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How Could London's Next Mayor Do Better Than Boris? Make Our City the Best Place in the World to Grow Up

25/06/2014 15:29 BST | Updated 25/08/2014 10:59 BST

George Osborne argued yesterday that other cities should have directly elected Mayors with 'clout' like Boris, to drive growth and development outside London. So what is there to learn from Boris and Ken on how to be good Mayors, and what more could their successors in London and their equivalents elsewhere do?

The London Mayoralty is an idiosyncratic institution - the largest directly elected mandate in the country with but limited formal powers. He or she convenes, cajoles and coerces rather than controls. Outside of transport (where both Ken and Boris have seen headline projects like the congestion charge, bike sharing, and Crossrail come to fruition) their most important function is to set an ambitious vision and tell a big story about the kind of city we want to be.

And on this score - whatever their individual merits - neither of the two incumbents have used the mayoralty to develop a particularly distinctive approach or to deliver a radical long term vision. The 'world's most competitive city' doesn't compel us voters out of bed in the morning, and the 'greatest city on earth' can mean whatever you want it to.

Instead what if, for example, the mayor, its businesses, public services, charities and citizens determined to make London the greatest place on earth to raise a child?

London can be a difficult place to grow up. Low pay and high costs consign a third of children to living in poverty. Densely-packed, often poor quality housing damages health. Cars dominate public space, leaving little room to play. Insecurity and transience stop neighbours getting to know each other. Violence and fear blights the lives of a minority. We are a young city - a quarter of us are aged under 19 - yet we don't want to grow up here: a recent poll asked Londoners where they would rather spend their childhood if given the chance again, and most opted for elsewhere.

The former Mayor of Bogotá Enrique Peñalosa said:

"We know a lot about the ideal environment for a happy whale or a happy mountain gorilla. We're far less clear about what constitutes an ideal environment for a happy human being...if we can build a successful city for children, we will have a successful city for all people."

What could that look like?

London's streets account for 80% of our public space - we could reclaim them for our children by designating 1000 'play streets' throughout the capital within the first year of a new Mayoral term.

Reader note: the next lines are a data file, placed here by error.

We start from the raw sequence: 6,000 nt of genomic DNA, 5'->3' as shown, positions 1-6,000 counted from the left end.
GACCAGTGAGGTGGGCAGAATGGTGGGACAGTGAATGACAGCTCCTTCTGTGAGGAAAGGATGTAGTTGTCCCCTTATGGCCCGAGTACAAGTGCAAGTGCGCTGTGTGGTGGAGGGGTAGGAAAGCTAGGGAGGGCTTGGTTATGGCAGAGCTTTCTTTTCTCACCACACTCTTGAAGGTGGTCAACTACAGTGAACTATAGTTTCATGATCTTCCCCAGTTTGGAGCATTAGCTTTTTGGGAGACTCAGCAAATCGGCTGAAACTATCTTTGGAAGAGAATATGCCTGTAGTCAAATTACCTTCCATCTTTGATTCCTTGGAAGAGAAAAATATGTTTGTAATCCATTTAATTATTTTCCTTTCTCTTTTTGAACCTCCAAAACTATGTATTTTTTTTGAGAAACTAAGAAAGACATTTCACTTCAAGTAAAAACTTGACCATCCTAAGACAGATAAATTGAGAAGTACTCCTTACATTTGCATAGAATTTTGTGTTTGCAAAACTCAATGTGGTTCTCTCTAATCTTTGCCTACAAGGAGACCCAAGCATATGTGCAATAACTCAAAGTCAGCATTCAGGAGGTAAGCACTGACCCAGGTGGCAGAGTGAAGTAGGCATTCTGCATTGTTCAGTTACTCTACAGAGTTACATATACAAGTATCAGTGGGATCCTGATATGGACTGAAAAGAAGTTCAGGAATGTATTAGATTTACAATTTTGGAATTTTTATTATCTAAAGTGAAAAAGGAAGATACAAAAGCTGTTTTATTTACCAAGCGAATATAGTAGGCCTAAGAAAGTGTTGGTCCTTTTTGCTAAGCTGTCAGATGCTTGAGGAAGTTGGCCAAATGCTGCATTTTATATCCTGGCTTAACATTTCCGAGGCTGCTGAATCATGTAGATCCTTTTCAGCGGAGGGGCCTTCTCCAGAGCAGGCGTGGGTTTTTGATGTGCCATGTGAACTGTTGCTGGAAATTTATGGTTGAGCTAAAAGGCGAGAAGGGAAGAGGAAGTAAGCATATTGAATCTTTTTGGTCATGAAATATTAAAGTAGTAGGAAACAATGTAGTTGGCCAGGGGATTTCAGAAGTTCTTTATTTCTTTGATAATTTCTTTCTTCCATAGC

The UK's Child Trust Fund was 'the most successful savings scheme there has ever been' but was cancelled by the new government 2010. But San Francisco didn't need national Government - their Kindergarten to College programme does the same thing. Why not a London equivalent?

London's businesses benefit from operating in one of the most successful cities in the world - we should expect more of them in return. To start with, a Mayoral Compact with Business would see inspiring work experience, apprenticeships, and fair starting pay become a hallmark of every reputable company to support our children and young people into great jobs. Harnessing potential, not taking away benefits.

A London Young Mayor would give children the right to be heard. A ban on advertising near schools would ensure space free from commercial pressure. We could replicate the success of the London Challenge in transforming London's schools by rolling out a London Challenge 2 focused on children's social services. And London Sundays - backed up by free tube travel - would replicate the success of Bristol's Make Sunday's Special in bringing families together to enjoy our city's rich cultural resources.

These and many more ideas are included in a paper we're launching today to stimulate discussion and generate new ideas for London's next Mayor. It suggests a set of expectations each child and young person could demand of their Mayor and their city: the rights of a London child, spelt out because many are denied them at present.

It is the first of six to be released over the next six months, it draws on 150 contributions made to Changing London over the winter of 2013/14, and it is just the beginning. We should expect an ambition from our Mayor that matches the scale of the opportunity. It should be bold and deep-rooted and, above all, it should be ours.